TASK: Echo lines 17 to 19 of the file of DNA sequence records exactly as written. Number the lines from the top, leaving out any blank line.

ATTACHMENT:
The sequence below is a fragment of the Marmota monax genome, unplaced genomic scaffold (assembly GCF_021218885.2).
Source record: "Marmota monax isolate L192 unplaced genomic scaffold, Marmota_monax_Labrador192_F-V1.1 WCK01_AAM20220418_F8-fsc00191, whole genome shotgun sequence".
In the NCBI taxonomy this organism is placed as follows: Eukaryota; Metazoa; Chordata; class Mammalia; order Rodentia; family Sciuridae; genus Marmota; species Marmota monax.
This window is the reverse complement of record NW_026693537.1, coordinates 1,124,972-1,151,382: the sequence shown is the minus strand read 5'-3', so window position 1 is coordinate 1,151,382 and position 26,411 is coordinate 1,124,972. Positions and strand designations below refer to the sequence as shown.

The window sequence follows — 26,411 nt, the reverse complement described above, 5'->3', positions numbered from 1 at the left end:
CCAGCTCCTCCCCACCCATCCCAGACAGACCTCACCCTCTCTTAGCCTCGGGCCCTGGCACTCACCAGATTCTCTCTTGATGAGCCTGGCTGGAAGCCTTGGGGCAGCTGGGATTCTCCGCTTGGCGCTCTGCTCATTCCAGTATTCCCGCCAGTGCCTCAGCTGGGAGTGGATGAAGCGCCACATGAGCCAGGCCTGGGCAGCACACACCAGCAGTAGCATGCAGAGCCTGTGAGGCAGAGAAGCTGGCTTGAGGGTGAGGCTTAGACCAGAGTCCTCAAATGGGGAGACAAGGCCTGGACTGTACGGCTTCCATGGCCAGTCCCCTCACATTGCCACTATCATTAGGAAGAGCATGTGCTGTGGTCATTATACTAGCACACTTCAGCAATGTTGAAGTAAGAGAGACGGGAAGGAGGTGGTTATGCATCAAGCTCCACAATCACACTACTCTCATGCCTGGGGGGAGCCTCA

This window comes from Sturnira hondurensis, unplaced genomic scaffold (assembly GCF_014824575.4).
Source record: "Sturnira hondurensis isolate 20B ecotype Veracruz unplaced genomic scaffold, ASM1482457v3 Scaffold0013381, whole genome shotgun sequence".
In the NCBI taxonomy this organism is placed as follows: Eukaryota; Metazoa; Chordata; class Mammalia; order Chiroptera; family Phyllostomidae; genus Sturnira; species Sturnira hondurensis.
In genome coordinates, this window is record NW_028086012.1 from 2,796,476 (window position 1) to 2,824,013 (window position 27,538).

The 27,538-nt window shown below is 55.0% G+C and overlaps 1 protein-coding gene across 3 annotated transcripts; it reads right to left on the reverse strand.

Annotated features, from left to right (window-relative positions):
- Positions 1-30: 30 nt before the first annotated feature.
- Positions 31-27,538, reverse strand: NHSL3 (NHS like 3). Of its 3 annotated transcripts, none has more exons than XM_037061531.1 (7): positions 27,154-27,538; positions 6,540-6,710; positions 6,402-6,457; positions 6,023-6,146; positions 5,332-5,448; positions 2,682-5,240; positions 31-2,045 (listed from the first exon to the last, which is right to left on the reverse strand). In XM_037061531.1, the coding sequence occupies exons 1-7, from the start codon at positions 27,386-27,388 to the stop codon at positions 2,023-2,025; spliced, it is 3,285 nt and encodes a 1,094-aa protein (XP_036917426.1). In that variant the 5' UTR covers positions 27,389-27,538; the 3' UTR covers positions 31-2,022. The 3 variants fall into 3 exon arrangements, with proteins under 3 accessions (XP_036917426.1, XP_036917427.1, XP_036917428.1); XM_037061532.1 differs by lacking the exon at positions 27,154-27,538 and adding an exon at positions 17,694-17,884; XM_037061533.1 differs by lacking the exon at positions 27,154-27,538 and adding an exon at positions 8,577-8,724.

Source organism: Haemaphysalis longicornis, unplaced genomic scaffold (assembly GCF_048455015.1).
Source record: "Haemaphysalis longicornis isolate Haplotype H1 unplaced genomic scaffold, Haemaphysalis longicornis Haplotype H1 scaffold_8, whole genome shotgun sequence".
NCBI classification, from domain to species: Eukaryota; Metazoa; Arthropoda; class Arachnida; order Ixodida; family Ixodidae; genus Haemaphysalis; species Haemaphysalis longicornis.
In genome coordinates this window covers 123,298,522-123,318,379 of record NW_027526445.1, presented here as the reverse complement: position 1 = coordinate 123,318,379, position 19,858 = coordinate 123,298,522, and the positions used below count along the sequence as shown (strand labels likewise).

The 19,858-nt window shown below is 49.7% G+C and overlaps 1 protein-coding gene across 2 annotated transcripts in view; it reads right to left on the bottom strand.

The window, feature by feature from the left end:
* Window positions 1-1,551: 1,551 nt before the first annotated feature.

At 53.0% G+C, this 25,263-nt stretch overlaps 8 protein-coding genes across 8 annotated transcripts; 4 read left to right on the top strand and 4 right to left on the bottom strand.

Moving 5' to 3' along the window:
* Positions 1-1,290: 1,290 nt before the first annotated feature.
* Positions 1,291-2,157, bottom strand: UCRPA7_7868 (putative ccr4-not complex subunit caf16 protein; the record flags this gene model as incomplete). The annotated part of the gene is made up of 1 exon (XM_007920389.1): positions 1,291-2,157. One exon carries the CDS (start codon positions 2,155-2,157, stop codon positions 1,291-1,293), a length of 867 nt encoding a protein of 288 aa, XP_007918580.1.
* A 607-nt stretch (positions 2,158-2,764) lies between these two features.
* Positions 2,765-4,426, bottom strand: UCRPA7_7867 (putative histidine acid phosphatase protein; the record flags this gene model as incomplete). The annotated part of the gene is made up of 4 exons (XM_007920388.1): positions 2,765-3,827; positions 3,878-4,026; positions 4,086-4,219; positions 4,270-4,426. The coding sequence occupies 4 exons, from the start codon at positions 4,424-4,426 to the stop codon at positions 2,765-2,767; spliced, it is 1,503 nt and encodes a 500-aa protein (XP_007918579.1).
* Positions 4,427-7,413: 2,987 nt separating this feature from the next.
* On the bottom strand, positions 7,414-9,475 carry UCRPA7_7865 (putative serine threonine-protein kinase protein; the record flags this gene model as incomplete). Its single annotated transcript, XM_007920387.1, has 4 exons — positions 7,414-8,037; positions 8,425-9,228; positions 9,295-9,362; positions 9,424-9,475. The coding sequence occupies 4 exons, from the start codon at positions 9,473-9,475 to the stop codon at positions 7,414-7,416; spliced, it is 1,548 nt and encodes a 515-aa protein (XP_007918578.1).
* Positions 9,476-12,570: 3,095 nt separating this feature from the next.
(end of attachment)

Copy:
NCBI classification, from domain to species: Eukaryota; Metazoa; Arthropoda; class Arachnida; order Ixodida; family Ixodidae; genus Haemaphysalis; species Haemaphysalis longicornis.
In genome coordinates this window covers 123,298,522-123,318,379 of record NW_027526445.1, presented here as the reverse complement: position 1 = coordinate 123,318,379, position 19,858 = coordinate 123,298,522, and the positions used below count along the sequence as shown (strand labels likewise).

The 19,858-nt window shown below is 49.7% G+C and overlaps 1 protein-coding gene across 2 annotated transcripts in view; it reads right to left on the bottom strand.